The recent CCleaner malware outbreak is much worse than it initially appeared, according to newly unearthed evidence.

That evidence shows that the CCleaner malware infected at least 20 computers from a carefully selected list of high-profile technology companies with a mysterious payload.

(credit: Talos)
Previously, researchers found no evidence that any of the computers infected by the booby-trapped version of the widely used CCleaner utility had received a second-stage payload the backdoor was capable of delivering.

The new evidence—culled from data left on a command-and-control server during the last four days attackers operated it—shows otherwise. Of 700,000 infected PCs, 20 of them, belonging to highly targeted companies, received the second stage, according to an analysis published Wednesday by Cisco Systems’ Talos Group.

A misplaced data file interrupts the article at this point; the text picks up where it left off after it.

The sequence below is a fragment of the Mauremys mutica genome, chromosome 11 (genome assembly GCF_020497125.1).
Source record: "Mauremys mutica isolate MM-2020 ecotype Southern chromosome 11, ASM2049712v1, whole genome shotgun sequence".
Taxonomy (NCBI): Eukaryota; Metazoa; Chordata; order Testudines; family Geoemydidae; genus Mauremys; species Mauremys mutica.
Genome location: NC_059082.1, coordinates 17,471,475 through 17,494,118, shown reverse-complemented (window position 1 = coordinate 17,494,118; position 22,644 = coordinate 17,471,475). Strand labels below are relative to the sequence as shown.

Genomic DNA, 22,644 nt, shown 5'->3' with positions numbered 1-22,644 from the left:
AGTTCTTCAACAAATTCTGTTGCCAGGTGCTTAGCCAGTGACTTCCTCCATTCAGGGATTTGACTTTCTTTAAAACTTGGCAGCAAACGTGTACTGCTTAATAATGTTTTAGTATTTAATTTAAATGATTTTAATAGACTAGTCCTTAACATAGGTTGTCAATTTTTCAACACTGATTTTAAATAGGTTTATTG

Because the CCleaner backdoor was active for 31 days, the total number of infected computers is “likely at least in the order of hundreds,” researchers from Avast, the antivirus company that acquired CCleaner in July, said in their own analysis published Thursday.
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